Referring now to FIG. 2, a method 200 for securing communication between a macro and Web Service is illustrated. Method 200 will be described with frequent reference to the computing environment discussed in relation to FIG. 1. However, it should be noted that the computing environment 100 is only one of numerous computing environments that can be configured to perform method 200 and should not be used to limit the scope of the appended claims.

FIG. 2 shows that method 200 includes, at a macro in an application, an act 201 of generating a request for data. For example, macro 115 of application 110 may generate a request for data 120.

FIG. 2 also shows that the act 201 of generating a request for data comprises an act 202 of generating a command for retrieving data. For example, a command for retrieving data 130 is generated by macro 115. The command for retrieving data includes information specifying the particular data requested from a Web Service such as Web Service 160.

FIG. 2 further shows that the act 201 of generating a request for data comprises an act 203 of generating security information. For example, security information 140 may be generated by macro 115. In one embodiment, the generated security information 140 may comprise a signature that uniquely identifies the macro author as a trusted source. The signature may be embedded in macro 115 or it may be included in an external auxiliary file that is referenced by macro 115.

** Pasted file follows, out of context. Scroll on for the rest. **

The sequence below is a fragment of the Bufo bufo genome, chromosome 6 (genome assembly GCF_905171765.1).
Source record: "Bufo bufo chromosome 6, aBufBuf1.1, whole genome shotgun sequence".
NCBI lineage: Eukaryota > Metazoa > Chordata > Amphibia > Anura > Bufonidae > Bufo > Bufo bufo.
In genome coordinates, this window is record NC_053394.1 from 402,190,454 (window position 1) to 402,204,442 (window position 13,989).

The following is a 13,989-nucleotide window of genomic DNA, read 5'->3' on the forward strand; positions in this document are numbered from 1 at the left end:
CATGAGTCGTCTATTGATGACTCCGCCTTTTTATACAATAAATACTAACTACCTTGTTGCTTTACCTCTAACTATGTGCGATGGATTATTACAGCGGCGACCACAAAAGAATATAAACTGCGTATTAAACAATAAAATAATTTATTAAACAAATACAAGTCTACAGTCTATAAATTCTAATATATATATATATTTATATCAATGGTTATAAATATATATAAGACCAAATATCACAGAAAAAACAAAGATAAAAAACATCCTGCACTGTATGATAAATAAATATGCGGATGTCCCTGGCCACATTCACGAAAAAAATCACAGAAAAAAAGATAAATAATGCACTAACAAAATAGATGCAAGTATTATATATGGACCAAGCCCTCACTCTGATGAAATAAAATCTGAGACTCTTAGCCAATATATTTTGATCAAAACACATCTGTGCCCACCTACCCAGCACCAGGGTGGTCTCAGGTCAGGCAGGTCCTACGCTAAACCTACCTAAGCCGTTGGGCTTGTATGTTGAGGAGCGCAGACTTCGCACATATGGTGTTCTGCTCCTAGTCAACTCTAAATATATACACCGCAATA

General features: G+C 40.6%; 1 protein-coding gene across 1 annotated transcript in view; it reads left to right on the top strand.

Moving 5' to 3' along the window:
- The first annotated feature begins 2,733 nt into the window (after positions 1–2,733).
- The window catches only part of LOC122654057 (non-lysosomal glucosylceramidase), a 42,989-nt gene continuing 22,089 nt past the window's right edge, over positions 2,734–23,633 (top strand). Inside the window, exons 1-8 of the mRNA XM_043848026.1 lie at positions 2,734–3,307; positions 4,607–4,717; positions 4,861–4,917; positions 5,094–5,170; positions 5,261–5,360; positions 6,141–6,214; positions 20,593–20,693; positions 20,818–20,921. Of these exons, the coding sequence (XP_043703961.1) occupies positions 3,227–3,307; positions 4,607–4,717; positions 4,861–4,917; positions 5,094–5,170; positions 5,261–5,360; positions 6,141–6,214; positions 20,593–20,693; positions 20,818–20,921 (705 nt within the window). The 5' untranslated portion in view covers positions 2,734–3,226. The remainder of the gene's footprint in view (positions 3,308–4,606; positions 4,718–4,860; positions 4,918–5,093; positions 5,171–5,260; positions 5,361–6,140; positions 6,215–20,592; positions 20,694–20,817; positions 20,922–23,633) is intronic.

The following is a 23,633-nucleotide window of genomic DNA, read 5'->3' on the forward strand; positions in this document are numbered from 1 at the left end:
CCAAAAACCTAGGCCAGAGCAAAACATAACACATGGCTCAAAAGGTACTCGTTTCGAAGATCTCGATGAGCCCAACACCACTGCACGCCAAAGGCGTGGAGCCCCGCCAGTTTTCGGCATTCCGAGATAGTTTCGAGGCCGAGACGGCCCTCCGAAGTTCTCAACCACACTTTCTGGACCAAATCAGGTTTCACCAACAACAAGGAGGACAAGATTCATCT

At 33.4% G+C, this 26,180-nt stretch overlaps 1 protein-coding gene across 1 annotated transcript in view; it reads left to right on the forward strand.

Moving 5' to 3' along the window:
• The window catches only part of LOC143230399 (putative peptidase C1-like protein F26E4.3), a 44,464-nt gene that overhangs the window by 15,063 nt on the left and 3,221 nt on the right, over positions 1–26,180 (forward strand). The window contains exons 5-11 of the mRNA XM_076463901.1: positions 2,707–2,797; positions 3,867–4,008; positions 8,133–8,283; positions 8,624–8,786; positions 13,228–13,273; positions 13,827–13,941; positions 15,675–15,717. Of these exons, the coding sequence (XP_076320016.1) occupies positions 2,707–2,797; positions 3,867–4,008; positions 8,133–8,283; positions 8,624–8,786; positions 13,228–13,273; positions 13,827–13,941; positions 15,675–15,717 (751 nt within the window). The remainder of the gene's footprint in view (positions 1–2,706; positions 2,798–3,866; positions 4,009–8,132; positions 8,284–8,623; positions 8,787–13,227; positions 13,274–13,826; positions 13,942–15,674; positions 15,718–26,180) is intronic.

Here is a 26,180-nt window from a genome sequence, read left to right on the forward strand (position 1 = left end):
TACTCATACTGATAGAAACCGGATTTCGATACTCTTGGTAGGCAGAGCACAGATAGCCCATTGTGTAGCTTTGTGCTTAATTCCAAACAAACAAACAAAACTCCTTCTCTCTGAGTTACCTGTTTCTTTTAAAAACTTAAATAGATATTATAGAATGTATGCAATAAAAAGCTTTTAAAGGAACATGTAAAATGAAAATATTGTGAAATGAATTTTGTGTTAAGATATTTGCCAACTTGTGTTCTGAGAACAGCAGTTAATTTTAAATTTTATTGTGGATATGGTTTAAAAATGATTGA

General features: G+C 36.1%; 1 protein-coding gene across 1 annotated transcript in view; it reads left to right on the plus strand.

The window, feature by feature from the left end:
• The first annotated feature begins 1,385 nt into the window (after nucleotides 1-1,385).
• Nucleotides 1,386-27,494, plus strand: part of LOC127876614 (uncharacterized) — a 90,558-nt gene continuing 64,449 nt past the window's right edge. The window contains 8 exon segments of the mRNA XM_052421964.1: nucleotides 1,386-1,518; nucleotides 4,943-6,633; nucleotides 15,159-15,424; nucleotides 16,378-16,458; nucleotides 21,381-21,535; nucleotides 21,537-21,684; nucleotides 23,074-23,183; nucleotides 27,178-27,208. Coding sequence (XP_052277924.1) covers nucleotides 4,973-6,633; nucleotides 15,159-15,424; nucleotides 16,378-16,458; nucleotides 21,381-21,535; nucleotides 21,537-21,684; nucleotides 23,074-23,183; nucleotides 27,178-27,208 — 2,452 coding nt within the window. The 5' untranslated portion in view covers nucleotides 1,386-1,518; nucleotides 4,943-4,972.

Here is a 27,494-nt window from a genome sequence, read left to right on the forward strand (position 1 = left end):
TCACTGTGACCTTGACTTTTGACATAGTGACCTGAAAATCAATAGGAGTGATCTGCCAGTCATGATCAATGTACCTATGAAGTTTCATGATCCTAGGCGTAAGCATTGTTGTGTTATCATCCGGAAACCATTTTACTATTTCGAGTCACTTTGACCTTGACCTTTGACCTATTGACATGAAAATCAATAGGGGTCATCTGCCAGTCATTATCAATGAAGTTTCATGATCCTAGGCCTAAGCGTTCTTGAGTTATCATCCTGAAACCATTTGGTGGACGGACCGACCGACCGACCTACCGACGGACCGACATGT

In another embodiment, the generated security information 140 may comprise including a token that may be a keyword or a special series of bits that enable macro 115 to securely send request 120 to Web Service 160 and in turn allow Web Service 160 to securely'send the requested data to application 110.

In still another embodiment, the generated security information 140 may comprise referencing a policy that is used to specify specific authorization information. For example, a policy may specify that a specific identity is a trusted macro author.